"I am sad because everyone is creating hatred towards her. How many investors can you bring to Malaysia?"
"Nothing! She has done so much for the country for free," Shahidan had told reporters at the press conference yesterday.
Pengerang MP Datuk Seri Azalina Othman also said in Parliament that Rosmah had been invited to the women's summit in her personal capacity and it was not an invitation to the government.
Kadir said although journalists did not have access to jets to move around and promote the country, they had done a good job promoting and writing about it.
"Anyway, are there any journalists who have their own private jets or can use the government's executive jet to encourage investors to come?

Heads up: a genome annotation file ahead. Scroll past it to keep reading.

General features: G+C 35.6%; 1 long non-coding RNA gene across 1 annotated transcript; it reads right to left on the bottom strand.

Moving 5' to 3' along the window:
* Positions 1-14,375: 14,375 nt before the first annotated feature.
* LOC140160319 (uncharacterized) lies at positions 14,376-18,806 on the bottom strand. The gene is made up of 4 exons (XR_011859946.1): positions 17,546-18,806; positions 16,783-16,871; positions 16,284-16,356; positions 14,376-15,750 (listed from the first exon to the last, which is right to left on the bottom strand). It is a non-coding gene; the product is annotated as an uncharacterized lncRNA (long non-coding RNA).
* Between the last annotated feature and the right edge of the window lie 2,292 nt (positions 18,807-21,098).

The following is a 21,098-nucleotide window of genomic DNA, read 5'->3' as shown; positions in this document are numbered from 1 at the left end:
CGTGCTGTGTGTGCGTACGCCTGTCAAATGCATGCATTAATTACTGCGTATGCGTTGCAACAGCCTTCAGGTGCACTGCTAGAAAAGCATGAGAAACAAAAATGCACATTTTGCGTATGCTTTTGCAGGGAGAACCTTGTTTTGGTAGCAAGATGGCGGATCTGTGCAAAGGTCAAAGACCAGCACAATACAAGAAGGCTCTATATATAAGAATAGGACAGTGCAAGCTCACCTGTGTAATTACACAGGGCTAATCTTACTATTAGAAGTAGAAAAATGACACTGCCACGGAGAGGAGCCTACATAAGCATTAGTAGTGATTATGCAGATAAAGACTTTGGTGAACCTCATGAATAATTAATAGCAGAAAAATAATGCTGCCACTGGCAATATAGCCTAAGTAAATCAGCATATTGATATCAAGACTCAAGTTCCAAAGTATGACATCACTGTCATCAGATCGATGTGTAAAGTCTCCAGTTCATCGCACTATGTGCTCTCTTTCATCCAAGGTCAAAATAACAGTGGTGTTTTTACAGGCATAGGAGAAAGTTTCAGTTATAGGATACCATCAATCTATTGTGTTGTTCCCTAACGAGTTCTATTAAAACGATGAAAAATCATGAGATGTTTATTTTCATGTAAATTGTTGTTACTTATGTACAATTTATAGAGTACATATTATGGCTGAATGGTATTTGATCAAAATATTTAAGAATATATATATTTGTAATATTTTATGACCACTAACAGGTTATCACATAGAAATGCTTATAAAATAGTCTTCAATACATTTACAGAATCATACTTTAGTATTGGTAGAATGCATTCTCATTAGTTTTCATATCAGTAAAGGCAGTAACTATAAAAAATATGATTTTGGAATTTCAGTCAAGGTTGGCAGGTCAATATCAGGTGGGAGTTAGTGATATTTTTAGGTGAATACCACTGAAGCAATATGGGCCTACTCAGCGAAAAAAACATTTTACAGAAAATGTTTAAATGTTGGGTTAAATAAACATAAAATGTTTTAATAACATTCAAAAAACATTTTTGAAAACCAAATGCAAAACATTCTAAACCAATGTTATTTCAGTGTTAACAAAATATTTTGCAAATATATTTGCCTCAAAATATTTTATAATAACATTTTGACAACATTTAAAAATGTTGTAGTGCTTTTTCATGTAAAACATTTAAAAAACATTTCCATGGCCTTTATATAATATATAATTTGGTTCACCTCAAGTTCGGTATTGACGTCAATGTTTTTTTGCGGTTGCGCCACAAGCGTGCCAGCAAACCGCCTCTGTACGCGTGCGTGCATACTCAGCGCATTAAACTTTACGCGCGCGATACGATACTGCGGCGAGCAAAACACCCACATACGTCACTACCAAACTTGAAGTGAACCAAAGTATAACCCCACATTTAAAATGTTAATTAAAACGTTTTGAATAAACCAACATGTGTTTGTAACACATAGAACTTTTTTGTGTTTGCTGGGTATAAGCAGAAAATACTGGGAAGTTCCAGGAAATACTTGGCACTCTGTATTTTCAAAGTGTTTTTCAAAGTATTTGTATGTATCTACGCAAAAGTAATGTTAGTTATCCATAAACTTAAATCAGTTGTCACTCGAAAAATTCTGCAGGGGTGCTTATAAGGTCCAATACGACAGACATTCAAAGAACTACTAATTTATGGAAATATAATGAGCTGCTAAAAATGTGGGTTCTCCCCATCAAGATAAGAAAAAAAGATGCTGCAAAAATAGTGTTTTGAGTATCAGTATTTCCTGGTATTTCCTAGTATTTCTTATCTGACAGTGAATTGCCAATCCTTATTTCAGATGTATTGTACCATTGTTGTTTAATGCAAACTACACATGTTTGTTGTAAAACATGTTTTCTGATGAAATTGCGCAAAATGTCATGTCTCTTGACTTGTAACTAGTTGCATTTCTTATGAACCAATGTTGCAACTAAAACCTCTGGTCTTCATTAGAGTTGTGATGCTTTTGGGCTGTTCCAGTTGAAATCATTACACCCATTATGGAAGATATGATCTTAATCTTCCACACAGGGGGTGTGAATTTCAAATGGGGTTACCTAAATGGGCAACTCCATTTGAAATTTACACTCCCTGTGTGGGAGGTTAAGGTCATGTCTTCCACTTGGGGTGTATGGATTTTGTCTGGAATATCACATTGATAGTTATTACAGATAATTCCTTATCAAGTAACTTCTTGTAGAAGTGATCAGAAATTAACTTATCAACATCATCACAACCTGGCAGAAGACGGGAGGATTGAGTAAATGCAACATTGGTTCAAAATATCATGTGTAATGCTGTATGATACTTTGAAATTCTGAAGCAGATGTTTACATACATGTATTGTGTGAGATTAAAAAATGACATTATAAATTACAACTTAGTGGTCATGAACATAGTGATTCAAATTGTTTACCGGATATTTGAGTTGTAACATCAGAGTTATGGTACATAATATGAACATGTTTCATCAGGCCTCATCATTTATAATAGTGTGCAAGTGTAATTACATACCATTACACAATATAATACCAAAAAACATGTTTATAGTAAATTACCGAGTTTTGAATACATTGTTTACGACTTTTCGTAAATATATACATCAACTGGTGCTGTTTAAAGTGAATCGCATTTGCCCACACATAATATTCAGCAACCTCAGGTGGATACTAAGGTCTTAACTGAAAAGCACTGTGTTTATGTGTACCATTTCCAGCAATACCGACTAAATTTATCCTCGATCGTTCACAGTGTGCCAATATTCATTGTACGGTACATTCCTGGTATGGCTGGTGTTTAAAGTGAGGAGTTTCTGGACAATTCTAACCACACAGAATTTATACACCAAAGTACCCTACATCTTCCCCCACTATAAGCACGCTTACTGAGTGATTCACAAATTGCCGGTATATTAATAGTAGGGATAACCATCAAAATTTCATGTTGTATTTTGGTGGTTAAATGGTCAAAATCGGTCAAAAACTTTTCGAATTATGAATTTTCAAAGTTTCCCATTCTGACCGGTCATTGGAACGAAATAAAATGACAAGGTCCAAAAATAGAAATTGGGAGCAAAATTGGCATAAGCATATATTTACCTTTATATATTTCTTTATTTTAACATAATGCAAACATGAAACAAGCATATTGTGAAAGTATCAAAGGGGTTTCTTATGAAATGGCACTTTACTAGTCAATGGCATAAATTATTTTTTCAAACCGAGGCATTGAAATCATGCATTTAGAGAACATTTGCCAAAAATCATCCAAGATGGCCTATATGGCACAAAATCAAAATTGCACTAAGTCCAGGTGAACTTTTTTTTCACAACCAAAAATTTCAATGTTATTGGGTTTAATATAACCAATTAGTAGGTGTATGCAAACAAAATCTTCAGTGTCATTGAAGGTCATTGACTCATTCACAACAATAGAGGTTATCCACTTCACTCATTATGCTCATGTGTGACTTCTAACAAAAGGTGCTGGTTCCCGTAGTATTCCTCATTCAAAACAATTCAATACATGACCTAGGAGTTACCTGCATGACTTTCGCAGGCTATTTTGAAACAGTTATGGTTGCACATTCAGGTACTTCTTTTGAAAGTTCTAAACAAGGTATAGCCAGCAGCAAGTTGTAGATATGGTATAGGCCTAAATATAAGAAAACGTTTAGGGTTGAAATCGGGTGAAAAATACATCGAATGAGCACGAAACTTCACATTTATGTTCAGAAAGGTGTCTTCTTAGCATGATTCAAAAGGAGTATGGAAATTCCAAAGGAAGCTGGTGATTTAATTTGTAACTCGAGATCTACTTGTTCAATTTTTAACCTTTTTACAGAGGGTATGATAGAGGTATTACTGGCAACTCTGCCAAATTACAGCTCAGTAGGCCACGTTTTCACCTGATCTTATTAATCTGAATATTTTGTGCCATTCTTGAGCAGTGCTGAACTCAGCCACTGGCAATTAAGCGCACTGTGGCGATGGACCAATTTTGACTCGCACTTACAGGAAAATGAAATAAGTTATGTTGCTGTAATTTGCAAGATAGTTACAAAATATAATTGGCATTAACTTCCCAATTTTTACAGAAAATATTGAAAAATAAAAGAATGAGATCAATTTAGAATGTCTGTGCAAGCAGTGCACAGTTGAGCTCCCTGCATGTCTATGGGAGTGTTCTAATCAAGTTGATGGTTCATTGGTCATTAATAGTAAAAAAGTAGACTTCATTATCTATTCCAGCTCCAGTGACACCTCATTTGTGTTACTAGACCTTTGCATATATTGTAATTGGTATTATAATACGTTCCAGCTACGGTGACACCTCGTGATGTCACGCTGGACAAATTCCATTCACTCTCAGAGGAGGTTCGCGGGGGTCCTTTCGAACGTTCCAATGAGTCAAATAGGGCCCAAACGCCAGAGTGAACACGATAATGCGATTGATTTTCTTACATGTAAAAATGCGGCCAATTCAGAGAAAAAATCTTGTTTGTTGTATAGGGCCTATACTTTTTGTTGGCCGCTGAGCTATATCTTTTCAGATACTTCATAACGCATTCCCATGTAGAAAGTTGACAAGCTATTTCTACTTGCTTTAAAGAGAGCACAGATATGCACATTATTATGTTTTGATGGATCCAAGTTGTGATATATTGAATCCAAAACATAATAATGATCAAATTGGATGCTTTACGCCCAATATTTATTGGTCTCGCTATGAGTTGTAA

"They might get to ride on it once or twice. That also if the prime minister or any of the Cabinet ministers invite them," he wrote in his blog.
Kadir said Rosmah’s actions were open to debate by everyone as Malaysia is a democracy.
"Shahidan can defend Rosmah and the opposition can argue it on grounds of check and balance," he said, adding that with a bigger representation in the Dewan Rakyat, the opposition would be criticised if they did not speak out against Rosmah’s use of the government jet.
The former editor-in-chief of the New Straits Times also said that it was imperative for the public to debate the matter.
"We should let our voices be heard because this is our country and the money spent by the government is our money," he added.
Kadir, however, called on the people to not be depressed.
"In less than five years, we can vote again. It’s just that during this time, many more issues will be twisted," he said. – November 21, 2013.